Despite the ruling, the issue is still in play. The Supreme Constitutional Court will hold a hearing February 12 on whether the State Council, which led the push against transferring the islands, had the proper standing. And the issue is also still before Parliament. While virtually all state institutions are strong supporters of President Sisi, the islands issue has clearly divided institutions.
I will leave it to the courts and Egyptian-Saudi negotiations to determine the fate of the islands. Instead, I want to discuss a sidelight of the history of the islands. Not the 20th Century history, which most Middle East hands will be familiar with given the islands' position allowing Egypt to close the Strait of Tiran, but rather its possible role in late antiquity.
|Arabia and Vicinity 565 AD (Wikipedia)|
During this period, the ancient incense trade from Himyar north to Syria passed by caravan through the Hejaz, or by sea to the Byzantine port of Ayla near modern ‘Aqaba (the adjacent Israeli port of Eilat is a modification of Aila, the Biblical Elath).
In the fifth and sixth centuries AD we encounter a number of references to a port, usually also described as an island used as a trading station and toll station on the route from the Red Sea to Aila, known as Iotabe (Ἰωτάβη). It is mentioned in a variety of historical and ecclesiastical texts between 451 AD, when a bishop named Macarius attended the Council of Chalcedon, and 536 AD, when it was represented in a Synod at Jerusalem by a Bishop named Anastasius. In 473 it was captured by an Arab who is recorded as Amorkesos (possibly ‘Amr ibn Qays or perhaps Imru'l-Qays, but not the king of Kinda of that name or his more famous son the poet). After a quarter century the Byzantines took it back and gave autonomy to the local population, who are believed to have been Jewish, in return for customs duties. (During Israel's occupation of Tiran after I967, Israel sometimes cited this Jewish heritage, and renamed the island Yotvat.) In 534 AD the Byzantines took it back again.
But in the 85 years during which Iotabe can be documented, while it is clear it is somewhere in or near the Gulf of ‘Aqaba, only one author gives us a specific description of its location. This is Procopius of Caesarea, the great sixth century historian of the age of Justinian. Procopius accompanied General Belisarius on his campaigns against Persia in the early 530s. In this context, Procopius in his The Persian Wars, Volume I, Book XIX, says the following;
Now Procopius neither says nor implies that he has been to Iotabe himself, but the description clearly seems to come from someone who has. It is where the Gulf (of ‘Aqaba) widens out into the broader Red Sea, after which the Egyptian (Sinai) mountains are no longer on thr right, but with the Saudi coast continuing on the left. If the description were not clear enough, he says that Iotabe lies 1,000 stades from Aila. The Greek stadion could vary in length depending on the period but a common value was around 185 meters; 1000 stades would be 185 kilometers.At that time the idea occurred to the Emperor Justinian to ally with himself the Aethiopians and the Homeritae [Himyarites], in order to injure the Persians. I shall now first explain what part of the earth these nations occupy, and then I shall point out in what manner the emperor hoped that they would be of help to the Romans. The boundaries of Palestine extend toward the east to the sea which is called the Red Sea. Now this sea, beginning at India, comes to an end at this point in the Roman domain. And there is a city called Aelas [Aila] on its shore, where the sea comes to an end, as I have said, and becomes a very narrow gulf. And as one sails into the sea from there, the Egyptian mountains lie on the right, extending toward the south; on the other side a country deserted by men extends northward to an indefinite distance; and the land on both sides is visible as one sails in as far as the island called Iotabe, not less than one thousand stades distant from the city of Aelas. On this island Hebrews had lived from of old in autonomy, but in the reign of this Justinian they have become subject to the Romans. From there on there comes a great open sea. And those who sail into this part of it no longer see the land on the right, but they always anchor along the left coast when night comes on. For it is impossible to navigate in the darkness on this sea, since it is everywhere full of shoals. But there are harbours there and great numbers of them, not made by the hand of man, but by the natural contour of the land, and for this reason it is not difficult for mariners to find anchorage wherever they happen to be.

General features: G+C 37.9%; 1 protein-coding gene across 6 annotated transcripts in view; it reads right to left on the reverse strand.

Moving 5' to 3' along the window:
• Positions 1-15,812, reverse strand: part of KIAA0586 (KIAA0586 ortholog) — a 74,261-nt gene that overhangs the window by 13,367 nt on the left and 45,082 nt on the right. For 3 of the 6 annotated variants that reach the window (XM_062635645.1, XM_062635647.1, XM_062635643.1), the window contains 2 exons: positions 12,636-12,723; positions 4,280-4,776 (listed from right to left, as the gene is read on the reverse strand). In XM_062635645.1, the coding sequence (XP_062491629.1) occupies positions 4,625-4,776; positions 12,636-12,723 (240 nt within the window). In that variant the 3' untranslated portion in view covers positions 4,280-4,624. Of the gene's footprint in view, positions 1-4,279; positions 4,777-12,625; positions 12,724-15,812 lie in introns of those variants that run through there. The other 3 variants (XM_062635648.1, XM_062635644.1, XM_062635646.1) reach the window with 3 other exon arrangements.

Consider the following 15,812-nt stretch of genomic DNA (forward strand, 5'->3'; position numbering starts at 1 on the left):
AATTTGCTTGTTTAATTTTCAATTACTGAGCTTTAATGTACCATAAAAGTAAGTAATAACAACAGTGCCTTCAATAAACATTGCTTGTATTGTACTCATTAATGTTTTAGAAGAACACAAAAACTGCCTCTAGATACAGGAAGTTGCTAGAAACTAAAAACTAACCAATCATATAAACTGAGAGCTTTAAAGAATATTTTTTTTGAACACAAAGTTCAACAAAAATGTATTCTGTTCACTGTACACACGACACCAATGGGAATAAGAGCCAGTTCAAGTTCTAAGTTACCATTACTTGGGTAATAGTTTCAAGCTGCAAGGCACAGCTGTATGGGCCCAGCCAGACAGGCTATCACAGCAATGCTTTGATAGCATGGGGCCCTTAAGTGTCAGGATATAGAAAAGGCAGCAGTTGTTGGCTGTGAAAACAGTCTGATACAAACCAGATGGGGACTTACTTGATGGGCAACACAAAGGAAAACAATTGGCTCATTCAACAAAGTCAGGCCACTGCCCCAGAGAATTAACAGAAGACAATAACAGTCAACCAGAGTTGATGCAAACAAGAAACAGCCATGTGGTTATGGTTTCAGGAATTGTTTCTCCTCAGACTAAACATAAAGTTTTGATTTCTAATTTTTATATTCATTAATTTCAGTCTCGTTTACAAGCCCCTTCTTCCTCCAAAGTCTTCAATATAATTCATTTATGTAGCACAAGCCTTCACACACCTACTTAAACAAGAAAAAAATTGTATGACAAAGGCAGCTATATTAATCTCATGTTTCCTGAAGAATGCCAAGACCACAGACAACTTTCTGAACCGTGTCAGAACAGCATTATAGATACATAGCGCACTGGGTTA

Google maps gives the air distance from Aqaba to Tiran as 183 kilometers.
So it seems clear that Procopius is describing an island exactly matching the location of Tiran.
The majority of Classical and Byzantine historians accept the identity of Tiran and Iotabe, but not unanimously. Procopius seems unimpeachable, but...
Tiran (and the smaller Sanafir) today are waterless, without any watercourses. Though Tiran has never been explored archaeologically, there are no surface indications of substantial occupation, no foundations, ruins, or pottery scattered on the surface. How could Tiran have supported a permanent population worthy of a bishopric? Or sustained a customs station? Absent excavation on the island, there is no clear answer.
But the suggested alternatives are weak. One argument advocates Jazirat Fir‘awn (Pharaoh's island), which lies just off the Sinai resort of Taba. It has plenty of evidence of past occupation, but is essentially in sight of Eilat and ‘Aqaba, and at the head of the Gulf, not its mouth. Other suggestions point to some island off the Saudi coast or port on the mainland. But none of these appear to fit with Procopius' description. Until archaeology proves otherwise, Tiran seems to be the likeliest site for Iotabe.